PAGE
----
I was looking through my bookmarks for this while composing that, but gave up. Just now came across it.
If you look at where current US Navy force structure thinking is at right now, it looks much more like the Jeune Ecole: https://en.m.wikipedia.org/wiki/Jeune_École
This really would be a topic for another thread, but since we're "here and happening," here's some links:
The last Force Structure Assessment in 2016 was weighted towards larger numbers of heavy ships: https://warontherocks.com/2016/12/a-quick-review-of-the-navys-new-force-structure-assessment/
The current Force Structure Assessment was due out at the end of last year, but has been delayed by internal debates. However, it is expected to shift the force to a larger fleet of smaller (and more high tech) ships (into which LCS fits just fine conceptually. Poltically, however, we are completely done with them. While we will build no more of them, take a look at what the proposed concepts are, and tell me you do not see a ton of similarities with the LCS idea.)
At the same time as the formal FSA came out in 2016, Congress ordered and received 3 other alternate assessments--one from MITRE, one from the CSBA, and one from the Pentagon (an independent Navy team, specifically.)
Details here: https://whitefleet.net/2017/03/04/csba-mitre-and-pentagon-reports-envision-future-of-us-navys-fleet/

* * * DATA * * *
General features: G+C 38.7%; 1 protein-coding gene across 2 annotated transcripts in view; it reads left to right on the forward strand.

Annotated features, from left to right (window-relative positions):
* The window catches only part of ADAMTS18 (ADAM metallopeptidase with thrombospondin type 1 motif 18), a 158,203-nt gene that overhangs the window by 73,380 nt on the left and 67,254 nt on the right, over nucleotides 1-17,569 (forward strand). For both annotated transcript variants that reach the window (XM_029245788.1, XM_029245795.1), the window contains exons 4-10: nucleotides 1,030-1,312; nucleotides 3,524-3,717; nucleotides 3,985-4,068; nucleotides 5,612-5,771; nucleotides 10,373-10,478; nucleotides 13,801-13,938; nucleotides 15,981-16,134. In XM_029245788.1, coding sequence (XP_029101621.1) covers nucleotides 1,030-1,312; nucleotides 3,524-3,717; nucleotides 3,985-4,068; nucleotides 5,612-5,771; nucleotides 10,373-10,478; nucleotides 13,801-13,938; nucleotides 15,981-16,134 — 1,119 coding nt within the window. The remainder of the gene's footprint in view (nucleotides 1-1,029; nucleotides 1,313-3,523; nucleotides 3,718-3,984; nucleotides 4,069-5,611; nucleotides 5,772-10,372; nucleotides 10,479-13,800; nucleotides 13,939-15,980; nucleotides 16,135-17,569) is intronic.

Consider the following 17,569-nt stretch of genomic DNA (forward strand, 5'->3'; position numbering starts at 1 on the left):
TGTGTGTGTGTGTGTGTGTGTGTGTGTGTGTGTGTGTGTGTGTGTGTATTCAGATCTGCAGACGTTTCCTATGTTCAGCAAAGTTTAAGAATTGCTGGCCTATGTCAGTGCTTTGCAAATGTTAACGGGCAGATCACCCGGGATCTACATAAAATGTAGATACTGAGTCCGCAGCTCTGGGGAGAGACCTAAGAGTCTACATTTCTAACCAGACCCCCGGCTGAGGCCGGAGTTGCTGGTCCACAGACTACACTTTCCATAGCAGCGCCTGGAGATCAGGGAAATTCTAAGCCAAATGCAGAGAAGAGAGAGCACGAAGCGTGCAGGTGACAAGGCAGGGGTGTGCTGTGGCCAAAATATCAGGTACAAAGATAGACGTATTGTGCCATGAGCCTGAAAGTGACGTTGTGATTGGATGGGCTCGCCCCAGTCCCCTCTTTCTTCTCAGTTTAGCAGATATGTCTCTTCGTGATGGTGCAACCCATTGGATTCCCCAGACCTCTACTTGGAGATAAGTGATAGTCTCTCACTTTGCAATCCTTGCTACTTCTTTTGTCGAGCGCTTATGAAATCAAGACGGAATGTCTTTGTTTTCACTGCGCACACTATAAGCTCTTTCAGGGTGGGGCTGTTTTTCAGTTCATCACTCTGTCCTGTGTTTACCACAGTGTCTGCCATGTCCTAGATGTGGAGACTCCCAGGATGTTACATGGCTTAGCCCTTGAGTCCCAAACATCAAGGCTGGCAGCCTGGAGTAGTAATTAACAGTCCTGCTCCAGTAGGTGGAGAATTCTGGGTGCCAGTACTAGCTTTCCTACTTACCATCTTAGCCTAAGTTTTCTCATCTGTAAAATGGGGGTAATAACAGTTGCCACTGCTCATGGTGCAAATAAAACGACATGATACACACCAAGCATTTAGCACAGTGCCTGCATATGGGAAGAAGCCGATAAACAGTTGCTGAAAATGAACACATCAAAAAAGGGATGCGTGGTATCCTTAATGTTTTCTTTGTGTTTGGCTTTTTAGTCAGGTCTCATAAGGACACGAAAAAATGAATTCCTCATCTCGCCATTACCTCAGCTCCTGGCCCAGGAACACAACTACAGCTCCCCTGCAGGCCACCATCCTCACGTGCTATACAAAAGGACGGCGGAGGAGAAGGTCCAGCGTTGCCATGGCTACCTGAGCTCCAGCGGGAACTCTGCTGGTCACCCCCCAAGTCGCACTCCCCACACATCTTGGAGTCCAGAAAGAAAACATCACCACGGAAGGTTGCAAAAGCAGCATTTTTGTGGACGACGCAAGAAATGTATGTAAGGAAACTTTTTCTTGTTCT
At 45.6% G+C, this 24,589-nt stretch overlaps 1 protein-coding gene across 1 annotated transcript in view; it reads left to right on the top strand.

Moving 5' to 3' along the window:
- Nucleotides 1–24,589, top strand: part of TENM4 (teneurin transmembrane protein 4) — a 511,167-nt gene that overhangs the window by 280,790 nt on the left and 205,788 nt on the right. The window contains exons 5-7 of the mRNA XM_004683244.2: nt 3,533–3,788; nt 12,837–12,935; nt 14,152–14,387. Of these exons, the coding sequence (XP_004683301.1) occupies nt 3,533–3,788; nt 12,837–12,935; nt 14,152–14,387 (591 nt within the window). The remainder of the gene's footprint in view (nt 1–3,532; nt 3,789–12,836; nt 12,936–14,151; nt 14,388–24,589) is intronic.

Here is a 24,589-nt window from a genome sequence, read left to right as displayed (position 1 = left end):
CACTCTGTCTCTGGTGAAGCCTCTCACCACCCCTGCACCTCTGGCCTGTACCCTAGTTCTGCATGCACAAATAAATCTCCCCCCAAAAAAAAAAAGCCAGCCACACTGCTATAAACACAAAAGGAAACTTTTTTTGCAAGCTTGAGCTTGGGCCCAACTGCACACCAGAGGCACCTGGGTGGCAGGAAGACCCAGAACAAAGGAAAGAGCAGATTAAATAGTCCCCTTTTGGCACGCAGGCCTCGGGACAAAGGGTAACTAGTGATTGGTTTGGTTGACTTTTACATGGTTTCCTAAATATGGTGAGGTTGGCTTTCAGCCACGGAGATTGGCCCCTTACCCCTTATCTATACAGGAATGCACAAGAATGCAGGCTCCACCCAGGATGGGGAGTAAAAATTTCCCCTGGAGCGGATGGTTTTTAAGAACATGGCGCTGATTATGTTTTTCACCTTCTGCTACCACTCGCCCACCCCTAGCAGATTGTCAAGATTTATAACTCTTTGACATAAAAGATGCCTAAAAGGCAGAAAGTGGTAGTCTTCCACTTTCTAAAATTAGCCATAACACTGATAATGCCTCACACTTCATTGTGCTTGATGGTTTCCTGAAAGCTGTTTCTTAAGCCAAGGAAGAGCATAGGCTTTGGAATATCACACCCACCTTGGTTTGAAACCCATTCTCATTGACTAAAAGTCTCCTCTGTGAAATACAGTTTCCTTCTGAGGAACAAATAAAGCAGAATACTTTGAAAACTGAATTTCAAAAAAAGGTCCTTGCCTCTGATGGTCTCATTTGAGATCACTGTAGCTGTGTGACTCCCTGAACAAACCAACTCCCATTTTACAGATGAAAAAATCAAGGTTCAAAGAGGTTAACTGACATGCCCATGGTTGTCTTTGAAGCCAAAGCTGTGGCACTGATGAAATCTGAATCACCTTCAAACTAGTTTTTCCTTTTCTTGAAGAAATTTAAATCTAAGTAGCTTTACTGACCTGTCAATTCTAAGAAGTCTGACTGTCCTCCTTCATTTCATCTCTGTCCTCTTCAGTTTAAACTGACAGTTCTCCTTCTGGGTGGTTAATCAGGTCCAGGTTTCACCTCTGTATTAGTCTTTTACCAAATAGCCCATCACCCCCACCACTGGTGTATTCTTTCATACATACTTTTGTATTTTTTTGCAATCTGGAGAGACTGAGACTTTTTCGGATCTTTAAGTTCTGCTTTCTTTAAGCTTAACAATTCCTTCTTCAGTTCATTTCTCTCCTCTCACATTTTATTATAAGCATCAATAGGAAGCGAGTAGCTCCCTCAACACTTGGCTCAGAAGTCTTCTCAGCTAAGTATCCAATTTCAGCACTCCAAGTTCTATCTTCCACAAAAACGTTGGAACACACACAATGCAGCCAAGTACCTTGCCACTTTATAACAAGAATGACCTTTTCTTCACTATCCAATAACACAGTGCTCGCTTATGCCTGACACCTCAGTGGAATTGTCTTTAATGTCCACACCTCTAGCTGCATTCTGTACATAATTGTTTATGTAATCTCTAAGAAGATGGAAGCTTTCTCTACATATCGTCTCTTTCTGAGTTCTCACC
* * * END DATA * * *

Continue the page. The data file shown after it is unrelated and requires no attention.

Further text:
And here: https://news.usni.org/2017/02/14/trio-of-studies-look-to-the-u-s-navy-fleet-of-2030
From these, I now direct you to focus specifically on the CSBA plan. Note the title..."Big Wars, Small Ships". That is telling: https://breakingdefense.com/2017/02/big-wars-small-ships-csbas-alternative-navy/
There are ideas for small corvettes (which echo Cebrowski's Street Fighter, which is the root of the LCS.) There are early notions of unmanned platforms.
This CSBA way of thinking has gained traction since it came out in 2017. It is now being seen by more of "the establishment" as the path to pursue. It is opposed by those still looking to keep our forces weighted towards large vessels, and this is the debate which has delayed the new Force Structure Assessment. If this school of thinking prevails, this is the current incarnation of its vision, which the USMC leadership has now also gotten on board with: https://news.usni.org/tag/2019-force-structure-assessment https://nationalinterest.org/blog/buzz/us-navys-new-secret-weapon-heavily-armed-missile-corvettes-60982
And that brings me to this interesting little concluding link. Even within an idea that advocates smaller robot ships, there are those who think the biggest of them is too big/should be smaller still... https://www.defensenews.com/naval/2020/01/10/does-the-us-navy-have-its-robot-warship-concept-all-wrong/
I don't know about anyone else, but after immersing myself in all of this, I plainly see tons of parallels between this, and the ideas which got us the LCS. And I see the Jeune Ecole.
History likes to repeat itself. In this case, it is doing so because the problems and solutions to grappling with the coastal issue for the US Navy are fixed, so they will be repeated everytime we visit the issue. I am along for the ride. Can't wait to see what we end up with this time.
Just as the Royal Navy's First Sea Lord Sir John Fisher scrapped the ships that "could neither run nor fight" in the early 20th century it looks like the USN is drawing the correct conclusions about its misbegotten progeny of an age of slogans and mindlessness.